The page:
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State of emergency in Georgia
( 2003-11-23 09:07) (Reuters)

Georgian opposition protesters stormed parliament on Saturday, proclaiming a "velvet revolution" and forcing President Eduard Shevardnadze to flee to his home where he declared a state of emergency.

Georgian riot police clash with protesters at the presidential office in central Tbilisi, November 22, 2003. [Reuters]

Tens of thousands of Georgians demanding the veteran leader quit took to the streets of the capital Tbilisi while troops stood aside.

Ex-Soviet states, including neighboring Russia, immediately came out in support of the beleaguered Shevardnadze who faces the biggest threat to his 11 years in power that opponents say has dragged Georgia deeper into poverty and despair.

The main opposition leader said Shevardnadze, whom he accuses of rigging November 2 parliamentary elections, could stay on only if it was to call early fresh elections.

"The victory has almost been accomplished," Mikhail Saakashvili told thousands of supporters outside parliament.

But Shevardnadze's spokesman said the army would take control unless parliament endorsed the state of emergency within 48 hours.

Culminating two weeks of street demonstrations, protesters had thronged into parliament where Shevardnadze, 75, had been addressing the inaugural session.

They clambered onto the podium, dancing, shouting and waving national flags in delight and the president fled for his home on the outskirts, protected by bodyguards and special forces.

Saakashvili told CNN television: "We won't accept anything short of (an early election). If he announces for himself some transitional period for new presidential elections, that's fine.

"It's a corrupt regime, he stole the election, he ignored the will of the people," the 35-year-old said. "He's out."

"It's a bloodless, a velvet revolution," he said.

Shevardnadze has another year and a half in office. At home, he has become increasingly unpopular for his failure to end grinding poverty.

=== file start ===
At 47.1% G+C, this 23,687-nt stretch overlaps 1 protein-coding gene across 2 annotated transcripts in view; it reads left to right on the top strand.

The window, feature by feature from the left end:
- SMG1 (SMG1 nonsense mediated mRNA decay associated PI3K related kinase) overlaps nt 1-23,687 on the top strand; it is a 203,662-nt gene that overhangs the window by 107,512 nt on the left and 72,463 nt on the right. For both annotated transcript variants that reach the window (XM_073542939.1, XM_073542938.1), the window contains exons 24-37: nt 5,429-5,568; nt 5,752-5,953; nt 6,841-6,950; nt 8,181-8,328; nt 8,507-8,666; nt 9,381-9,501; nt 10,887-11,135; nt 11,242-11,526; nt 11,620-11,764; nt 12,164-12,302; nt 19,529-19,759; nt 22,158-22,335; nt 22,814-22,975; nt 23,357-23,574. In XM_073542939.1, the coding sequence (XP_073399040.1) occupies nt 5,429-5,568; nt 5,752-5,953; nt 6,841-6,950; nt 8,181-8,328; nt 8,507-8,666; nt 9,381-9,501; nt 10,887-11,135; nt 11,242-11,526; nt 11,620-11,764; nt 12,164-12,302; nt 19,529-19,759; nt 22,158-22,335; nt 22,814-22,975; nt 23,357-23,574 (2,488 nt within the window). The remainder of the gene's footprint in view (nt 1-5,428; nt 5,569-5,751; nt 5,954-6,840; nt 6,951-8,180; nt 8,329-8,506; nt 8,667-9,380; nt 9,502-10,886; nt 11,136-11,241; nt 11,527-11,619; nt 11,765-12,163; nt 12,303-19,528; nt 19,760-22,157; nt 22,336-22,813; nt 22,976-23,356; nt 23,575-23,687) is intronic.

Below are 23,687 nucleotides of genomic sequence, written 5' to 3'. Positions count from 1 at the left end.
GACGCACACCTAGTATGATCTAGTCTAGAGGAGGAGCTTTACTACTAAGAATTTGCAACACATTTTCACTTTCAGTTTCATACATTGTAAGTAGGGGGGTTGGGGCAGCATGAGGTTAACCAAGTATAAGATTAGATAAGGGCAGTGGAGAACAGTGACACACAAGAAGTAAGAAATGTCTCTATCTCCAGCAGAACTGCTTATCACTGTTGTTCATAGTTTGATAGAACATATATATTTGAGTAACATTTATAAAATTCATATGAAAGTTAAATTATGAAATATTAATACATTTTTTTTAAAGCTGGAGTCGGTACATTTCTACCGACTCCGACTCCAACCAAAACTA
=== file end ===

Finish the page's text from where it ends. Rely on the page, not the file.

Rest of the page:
Pro-Shevardnadze parties won a majority in this month's elections, which were widely criticized as rigged. Washington and the OSCE human rights watchdog also raised concerns.


Opposition figure and parliamentary speaker Nino Burdzhanadze declared she was taking on the functions of president in the Caucasus state until the crisis was resolved.

But Shevardnadze, who has survived at least two assassination attempts in the past, refused to buckle.

"This is an attempt at a coup d'etat and an attempt to overthrow the president," he told reporters in his garden, where he sat on a bench with his hardline interior minister.

"I'm declaring a state of emergency. This is a special order and the Defense Ministry as well as the Interior Ministry will be involved in it. And we will restore order."

"Looking at these people it is possible a civil war could break out. I have allowed too much liberalism...It is a crime against the people and the motherland. I won't allow it."

Analysts have said Shevardnadze also faces a split in his inner circle after the secretary of Georgia's Security Council said he was surrounded by "reactionary forces" keeping him in the dark about reality on the streets.


The Kremlin said Russian Foreign Minister Igor Ivanov would go to Georgia after President Vladimir Putin consulted other leaders of ex-Soviet states on the situation.

The former Soviet states, in a statement that clearly voiced Moscow's concerns over events in its former colony, denounced as "unacceptable" opposition moves to seize power.

The United States and other Western countries have urged both sides to avoid violence and talk.

Georgia is closely watched by Western governments and investors keen for stability in a country soon to carry a pipeline to take Caspian oil to the Mediterranean Sea.

Georgians fought a bloody civil war in the early 1990s and two regions have broken away from central government rule.

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